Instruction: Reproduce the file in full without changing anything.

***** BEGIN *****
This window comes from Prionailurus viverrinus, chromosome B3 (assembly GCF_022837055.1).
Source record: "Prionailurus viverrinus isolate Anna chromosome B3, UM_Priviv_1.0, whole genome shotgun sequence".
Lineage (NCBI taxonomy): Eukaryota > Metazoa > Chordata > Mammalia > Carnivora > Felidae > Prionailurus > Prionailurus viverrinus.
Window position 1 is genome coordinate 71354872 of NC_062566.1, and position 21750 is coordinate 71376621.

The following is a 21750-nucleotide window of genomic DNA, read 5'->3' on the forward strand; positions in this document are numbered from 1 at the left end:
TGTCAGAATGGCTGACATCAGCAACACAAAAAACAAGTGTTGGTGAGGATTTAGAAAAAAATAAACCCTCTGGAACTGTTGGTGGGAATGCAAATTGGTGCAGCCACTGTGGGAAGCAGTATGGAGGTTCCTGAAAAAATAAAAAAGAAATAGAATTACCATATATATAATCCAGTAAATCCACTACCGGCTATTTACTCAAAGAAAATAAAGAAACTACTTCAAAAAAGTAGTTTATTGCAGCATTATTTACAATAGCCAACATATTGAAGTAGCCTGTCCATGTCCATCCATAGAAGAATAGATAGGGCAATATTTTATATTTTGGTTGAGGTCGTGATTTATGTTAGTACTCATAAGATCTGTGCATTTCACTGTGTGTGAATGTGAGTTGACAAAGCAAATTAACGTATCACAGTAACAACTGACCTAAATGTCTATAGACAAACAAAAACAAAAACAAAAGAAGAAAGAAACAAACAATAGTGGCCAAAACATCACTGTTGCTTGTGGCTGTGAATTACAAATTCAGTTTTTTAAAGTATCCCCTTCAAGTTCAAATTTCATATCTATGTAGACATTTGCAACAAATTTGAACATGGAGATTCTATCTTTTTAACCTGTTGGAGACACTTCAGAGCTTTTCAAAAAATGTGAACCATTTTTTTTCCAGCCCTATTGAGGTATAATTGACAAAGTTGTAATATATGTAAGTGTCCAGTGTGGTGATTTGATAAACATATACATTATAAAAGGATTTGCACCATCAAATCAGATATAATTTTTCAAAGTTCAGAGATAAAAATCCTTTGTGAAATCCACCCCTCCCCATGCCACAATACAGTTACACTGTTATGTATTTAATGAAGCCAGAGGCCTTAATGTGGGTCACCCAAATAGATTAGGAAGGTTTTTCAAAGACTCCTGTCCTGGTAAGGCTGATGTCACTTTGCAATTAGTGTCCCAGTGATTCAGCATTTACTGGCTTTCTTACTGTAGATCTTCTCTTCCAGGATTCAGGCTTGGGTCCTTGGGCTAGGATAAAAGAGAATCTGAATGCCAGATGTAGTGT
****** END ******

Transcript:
This window comes from Prionailurus viverrinus, chromosome B3 (assembly GCF_022837055.1).
Source record: "Prionailurus viverrinus isolate Anna chromosome B3, UM_Priviv_1.0, whole genome shotgun sequence".
Lineage (NCBI taxonomy): Eukaryota > Metazoa > Chordata > Mammalia > Carnivora > Felidae > Prionailurus > Prionailurus viverrinus.
Window position 1 is genome coordinate 71354872 of NC_062566.1, and position 21750 is coordinate 71376621.

The following is a 21750-nucleotide window of genomic DNA, read 5'->3' on the forward strand; positions in this document are numbered from 1 at the left end:
TGTCAGAATGGCTGACATCAGCAACACAAAAAACAAGTGTTGGTGAGGATTTAGAAAAAAATAAACCCTCTGGAACTGTTGGTGGGAATGCAAATTGGTGCAGCCACTGTGGGAAGCAGTATGGAGGTTCCTGAAAAAATAAAAAAGAAATAGAATTACCATATATATAATCCAGTAAATCCACTACCGGCTATTTACTCAAAGAAAATAAAGAAACTACTTCAAAAAAGTAGTTTATTGCAGCATTATTTACAATAGCCAACATATTGAAGTAGCCTGTCCATGTCCATCCATAGAAGAATAGATAGGGCAATATTTTATATTTTGGTTGAGGTCGTGATTTATGTTAGTACTCATAAGATCTGTGCATTTCACTGTGTGTGAATGTGAGTTGACAAAGCAAATTAACGTATCACAGTAACAACTGACCTAAATGTCTATAGACAAACAAAAACAAAAACAAAAGAAGAAAGAAACAAACAATAGTGGCCAAAACATCACTGTTGCTTGTGGCTGTGAATTACAAATTCAGTTTTTTAAAGTATCCCCTTCAAGTTCAAATTTCATATCTATGTAGACATTTGCAACAAATTTGAACATGGAGATTCTATCTTTTTAACCTGTTGGAGACACTTCAGAGCTTTTCAAAAAATGTGAACCATTTTTTTTCCAGCCCTATTGAGGTATAATTGACAAAGTTGTAATATATGTAAGTGTCCAGTGTGGTGATTTGATAAACATATACATTATAAAAGGATTTGCACCATCAAATCAGATATAATTTTTCAAAGTTCAGAGATAAAAATCCTTTGTGAAATCCACCCCTCCCCATGCCACAATACAGTTACACTGTTATGTATTTAATGAAGCCAGAGGCCTTAATGTGGGTCACCCAAATAGATTAGGAAGGTTTTTCAAAGACTCCTGTCCTGGTAAGGCTGATGTCACTTTGCAATTAGTGTCCCAGTGATTCAGCATTTACTGGCTTTCTTACTGTAGATCTTCTCTTCCAGGATTCAGGCTTGGGTCCTTGGGCTAGGATAAAAGAGAATCTGAATGCCAGATGTAGTGT